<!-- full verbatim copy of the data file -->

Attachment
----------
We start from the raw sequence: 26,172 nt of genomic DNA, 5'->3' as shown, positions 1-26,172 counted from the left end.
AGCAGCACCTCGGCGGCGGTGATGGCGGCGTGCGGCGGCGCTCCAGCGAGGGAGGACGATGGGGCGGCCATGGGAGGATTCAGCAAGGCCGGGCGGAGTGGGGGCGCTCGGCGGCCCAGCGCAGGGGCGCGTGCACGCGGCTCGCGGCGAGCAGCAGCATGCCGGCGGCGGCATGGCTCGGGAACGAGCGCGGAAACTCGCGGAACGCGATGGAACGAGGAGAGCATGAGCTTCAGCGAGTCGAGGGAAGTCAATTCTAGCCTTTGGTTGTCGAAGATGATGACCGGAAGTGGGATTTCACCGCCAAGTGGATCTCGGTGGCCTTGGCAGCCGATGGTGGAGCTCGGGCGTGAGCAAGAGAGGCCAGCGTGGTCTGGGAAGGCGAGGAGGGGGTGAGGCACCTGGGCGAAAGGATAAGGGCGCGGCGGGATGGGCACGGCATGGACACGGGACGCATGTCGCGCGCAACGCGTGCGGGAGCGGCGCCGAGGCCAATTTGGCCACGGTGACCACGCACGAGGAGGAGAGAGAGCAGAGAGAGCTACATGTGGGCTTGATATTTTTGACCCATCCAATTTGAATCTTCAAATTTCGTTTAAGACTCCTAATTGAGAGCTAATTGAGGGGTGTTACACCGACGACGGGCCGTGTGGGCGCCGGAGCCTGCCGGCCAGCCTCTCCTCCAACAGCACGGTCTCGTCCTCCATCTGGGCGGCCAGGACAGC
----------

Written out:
We start from the raw sequence: 26,172 nt of genomic DNA, 5'->3' as shown, positions 1-26,172 counted from the left end.
AGCAGCACCTCGGCGGCGGTGATGGCGGCGTGCGGCGGCGCTCCAGCGAGGGAGGACGATGGGGCGGCCATGGGAGGATTCAGCAAGGCCGGGCGGAGTGGGGGCGCTCGGCGGCCCAGCGCAGGGGCGCGTGCACGCGGCTCGCGGCGAGCAGCAGCATGCCGGCGGCGGCATGGCTCGGGAACGAGCGCGGAAACTCGCGGAACGCGATGGAACGAGGAGAGCATGAGCTTCAGCGAGTCGAGGGAAGTCAATTCTAGCCTTTGGTTGTCGAAGATGATGACCGGAAGTGGGATTTCACCGCCAAGTGGATCTCGGTGGCCTTGGCAGCCGATGGTGGAGCTCGGGCGTGAGCAAGAGAGGCCAGCGTGGTCTGGGAAGGCGAGGAGGGGGTGAGGCACCTGGGCGAAAGGATAAGGGCGCGGCGGGATGGGCACGGCATGGACACGGGACGCATGTCGCGCGCAACGCGTGCGGGAGCGGCGCCGAGGCCAATTTGGCCACGGTGACCACGCACGAGGAGGAGAGAGAGCAGAGAGAGCTACATGTGGGCTTGATATTTTTGACCCATCCAATTTGAATCTTCAAATTTCGTTTAAGACTCCTAATTGAGAGCTAATTGAGGGGTGTTACACCGACGACGGGCCGTGTGGGCGCCGGAGCCTGCCGGCCAGCCTCTCCTCCAACAGCACGGTCTCGTCCTCCATCTGGGCGGCCAGGACAGC